Bighaus column: Rocky's 'Little Joe' keeps Hall on hold to help others
It may stay that way for a few more years.
The 36-year-old Peterson was a hard-charging, high-scoring basketball standout at the school in the late 1990s. For the past nine years, "Little Joe" has been serving as a missionary, teacher and soccer coach in Africa, working to help ease poverty and hardship in rural Kenya.
Peterson, who was visiting Billings for the first time in four years last weekend, said it was "kind of a shock" in 2010 when he received the news in the small fishing village of Mbita that Rocky had chosen him to be a member of its sports Hall of Fame.
"I don't know if I quite deserve it to be honest with you," he said. "But I'm very much honored."
The 5-foot-9 Peterson, a point guard, earned All-Frontier Conference accolades and some NAIA All-America recognition during his senior season at Rocky in 1997-98.
He went on to become an assistant coach for the Battlin' Bears for one season before moving on to serve as a Division I assistant for two years at Northwestern State University in Louisiana, and two years at Charleston Southern University in Charleston, S.C.
Northwestern State made it to the NCAA Tournament in 2001 -- and even won a game.
However, a few years later, following a short trip to Kenya, Peterson decided to step away from his promising coaching career. He sold all of his personal belongings and has been doing missionary work for Christ's Gift Academy in Mbita since 2004.
"My role with the young children in Kenya is to try to bring hope to them," Peterson said. "Bring hope for this life, but more than that bring hope for eternity for them."
Christ's Gift Academy, situated on Lake Victoria, was started in 1997 in response to the HIV/AIDs pandemic. It was developed to provide a quality education for orphans and other needy children in the community.
"Life is challenging," Peterson said. "But when you know you're where you're supposed to be, you just throw yourself into it and do the best that you can."
Peterson, a native of Lake Havasu, Ariz., returned to the United States in August and has been traveling across the country raising funds for the school, his own personal support and for the Mbita District's Suba Lakers Girls Football Club, which was formed in 2009.
"I couldn't live in Africa and do what I do without the support of the people here back home," he said. "It wouldn't be possible."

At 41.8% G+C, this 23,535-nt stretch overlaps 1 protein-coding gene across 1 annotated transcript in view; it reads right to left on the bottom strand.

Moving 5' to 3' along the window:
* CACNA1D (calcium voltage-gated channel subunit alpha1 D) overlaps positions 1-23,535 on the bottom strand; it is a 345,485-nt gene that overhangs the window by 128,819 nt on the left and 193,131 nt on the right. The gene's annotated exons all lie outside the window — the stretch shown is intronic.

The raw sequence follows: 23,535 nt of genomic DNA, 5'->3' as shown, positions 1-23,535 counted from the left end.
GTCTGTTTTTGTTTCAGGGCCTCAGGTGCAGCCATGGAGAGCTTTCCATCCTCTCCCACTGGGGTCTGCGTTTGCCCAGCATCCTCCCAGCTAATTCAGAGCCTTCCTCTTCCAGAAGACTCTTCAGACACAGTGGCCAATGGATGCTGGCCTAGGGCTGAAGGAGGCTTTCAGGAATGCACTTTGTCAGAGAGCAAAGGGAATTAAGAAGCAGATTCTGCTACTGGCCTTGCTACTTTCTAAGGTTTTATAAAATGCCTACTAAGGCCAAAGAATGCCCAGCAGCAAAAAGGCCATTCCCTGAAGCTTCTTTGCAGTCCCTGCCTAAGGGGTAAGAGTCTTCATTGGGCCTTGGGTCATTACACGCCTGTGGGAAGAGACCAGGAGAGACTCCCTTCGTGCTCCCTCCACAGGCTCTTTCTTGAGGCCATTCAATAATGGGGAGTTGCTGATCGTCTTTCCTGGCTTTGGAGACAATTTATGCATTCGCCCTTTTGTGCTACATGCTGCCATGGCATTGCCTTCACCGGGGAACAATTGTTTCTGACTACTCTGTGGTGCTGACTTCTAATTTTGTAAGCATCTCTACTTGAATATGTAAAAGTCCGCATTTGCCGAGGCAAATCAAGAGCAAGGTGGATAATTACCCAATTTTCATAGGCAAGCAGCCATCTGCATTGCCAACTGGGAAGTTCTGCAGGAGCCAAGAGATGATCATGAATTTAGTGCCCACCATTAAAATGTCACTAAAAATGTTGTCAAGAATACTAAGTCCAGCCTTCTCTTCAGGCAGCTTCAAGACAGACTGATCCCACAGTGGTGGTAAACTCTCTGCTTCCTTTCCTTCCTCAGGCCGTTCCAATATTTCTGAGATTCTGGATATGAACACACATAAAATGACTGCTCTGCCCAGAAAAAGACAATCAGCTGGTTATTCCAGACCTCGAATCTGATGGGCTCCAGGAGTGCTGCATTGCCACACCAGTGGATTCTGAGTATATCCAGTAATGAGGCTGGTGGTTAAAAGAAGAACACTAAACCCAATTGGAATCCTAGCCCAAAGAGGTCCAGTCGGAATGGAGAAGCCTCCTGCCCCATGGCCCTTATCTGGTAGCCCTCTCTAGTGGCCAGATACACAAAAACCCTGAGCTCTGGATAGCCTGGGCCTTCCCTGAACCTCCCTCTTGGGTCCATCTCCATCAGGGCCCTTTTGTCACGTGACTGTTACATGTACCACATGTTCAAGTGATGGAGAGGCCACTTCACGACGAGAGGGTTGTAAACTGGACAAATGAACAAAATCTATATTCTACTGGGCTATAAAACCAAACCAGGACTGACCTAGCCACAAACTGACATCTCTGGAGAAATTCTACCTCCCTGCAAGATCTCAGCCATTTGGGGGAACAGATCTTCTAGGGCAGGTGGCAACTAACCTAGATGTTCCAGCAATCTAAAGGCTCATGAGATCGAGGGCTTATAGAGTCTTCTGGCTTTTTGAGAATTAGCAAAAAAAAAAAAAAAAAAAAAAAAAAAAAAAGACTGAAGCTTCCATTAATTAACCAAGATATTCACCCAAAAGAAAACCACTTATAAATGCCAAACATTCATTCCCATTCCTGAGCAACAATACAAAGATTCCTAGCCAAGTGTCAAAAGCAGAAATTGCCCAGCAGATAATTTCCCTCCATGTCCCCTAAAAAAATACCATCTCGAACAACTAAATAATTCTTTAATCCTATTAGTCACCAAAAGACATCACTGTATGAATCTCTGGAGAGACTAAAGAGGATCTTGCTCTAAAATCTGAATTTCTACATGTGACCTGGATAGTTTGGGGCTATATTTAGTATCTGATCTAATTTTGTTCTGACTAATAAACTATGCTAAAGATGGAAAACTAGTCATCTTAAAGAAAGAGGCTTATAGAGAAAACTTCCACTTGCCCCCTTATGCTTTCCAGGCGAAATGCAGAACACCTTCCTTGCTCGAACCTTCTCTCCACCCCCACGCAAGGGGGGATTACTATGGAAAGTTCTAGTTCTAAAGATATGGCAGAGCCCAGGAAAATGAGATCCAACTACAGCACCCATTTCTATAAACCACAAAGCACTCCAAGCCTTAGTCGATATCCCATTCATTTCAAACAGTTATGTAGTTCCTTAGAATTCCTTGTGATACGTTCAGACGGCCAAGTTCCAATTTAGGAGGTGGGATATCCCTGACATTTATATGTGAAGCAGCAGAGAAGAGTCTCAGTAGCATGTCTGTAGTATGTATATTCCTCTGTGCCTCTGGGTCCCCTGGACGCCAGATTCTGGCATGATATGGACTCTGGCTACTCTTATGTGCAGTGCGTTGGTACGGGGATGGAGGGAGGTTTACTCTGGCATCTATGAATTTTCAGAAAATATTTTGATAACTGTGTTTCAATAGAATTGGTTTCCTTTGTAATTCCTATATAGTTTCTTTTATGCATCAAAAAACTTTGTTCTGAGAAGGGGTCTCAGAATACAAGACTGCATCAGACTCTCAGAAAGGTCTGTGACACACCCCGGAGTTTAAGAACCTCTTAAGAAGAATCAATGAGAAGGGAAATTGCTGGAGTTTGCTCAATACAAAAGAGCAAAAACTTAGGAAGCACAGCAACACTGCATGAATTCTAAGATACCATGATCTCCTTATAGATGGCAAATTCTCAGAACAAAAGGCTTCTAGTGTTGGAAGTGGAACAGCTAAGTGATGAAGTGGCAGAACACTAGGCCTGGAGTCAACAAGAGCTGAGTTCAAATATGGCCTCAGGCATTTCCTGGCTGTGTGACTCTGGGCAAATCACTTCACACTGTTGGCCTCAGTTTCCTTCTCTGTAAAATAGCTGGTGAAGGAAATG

Peterson left Monday for Portland, Ore., and will also stop in Seattle. He has talked to church groups, at schools, to sports teams and at coaching clinics across the country.
Set to return to Kenya on Nov. 24, he visited friends on the Rocky campus Friday and watched the women's soccer team play. His visit to Billings, though, wasn't long enough for the school to organize a proper Hall of Fame ceremony.
"I think it will probably be two or three years before I come back again," Peterson said. "I've been talking to Bobby Beers, the AD. He just said next time when I know that I'm coming to make sure to let them know in advance and they can maybe plan it."
Peterson is committed to teaching, coaching and administrating with Christ's Gift Academy at least through 2014.
"At this point I'm kind of seeing that I might be there much longer," he said. "I'm very open. It could be 10 more years or 20 ... It's definitely home and it would be really hard to leave, but if that's what God calls me to do, I'll be ready for it."
Peterson lives in a small rental house on a compound near the school. He has running water, but no flush toilet or electricity.
"I have solar power so I can power up my television and computer for a few hours each night," he said.
As a college basketball player, first at Dawson Community College in Glendive and then Rocky, Peterson said, "I really feel like I worked as hard as I possibly could to be the best basketball player that I possibly could."
These days, he is putting forth the same energy as a soccer coach in Mbita, working mostly with young girls in the sixth through eighth grade. He is hoping that their enjoyment and success with the sport — along with his steady influence as a role model — will help "impact their lives physically, socially, academically and spiritually."
That combination of faith, sports and academics appears to be working.
"I think in my life I've seen the power of sports and how God can use sports to impact the lives of people," Peterson said. "It's fun to be able to do that in Kenya, and especially with a group like these young girls that are so neglected and have so few opportunities."
With the Suba Lakers, one of the requirements is that the girls have to stay in school to play. Peterson said only about half of the girls in the impoverished Mbita District will finish eighth grade, but progress is being made to improve that statistic through sports and academic programs designed to ward off negative influences.
"Every year they stay in school it decreases the chances they're going to get HIV and AIDs," he said. "It basically increases their opportunity to make more money in the future. They're, literally, breaking the cycle of poverty in their families."
While Peterson's exploits on the basketball court at Rocky — especially his determined drives to the basket — made him Hall of Fame worthy, his life-changing work as a missionary has earned him even more praise around campus in recent years.
"Sometimes that makes me feel a little bit awkward," Peterson said of the attention. "All of us, I think, are called to be missionaries and to serve and to love others and to help others."
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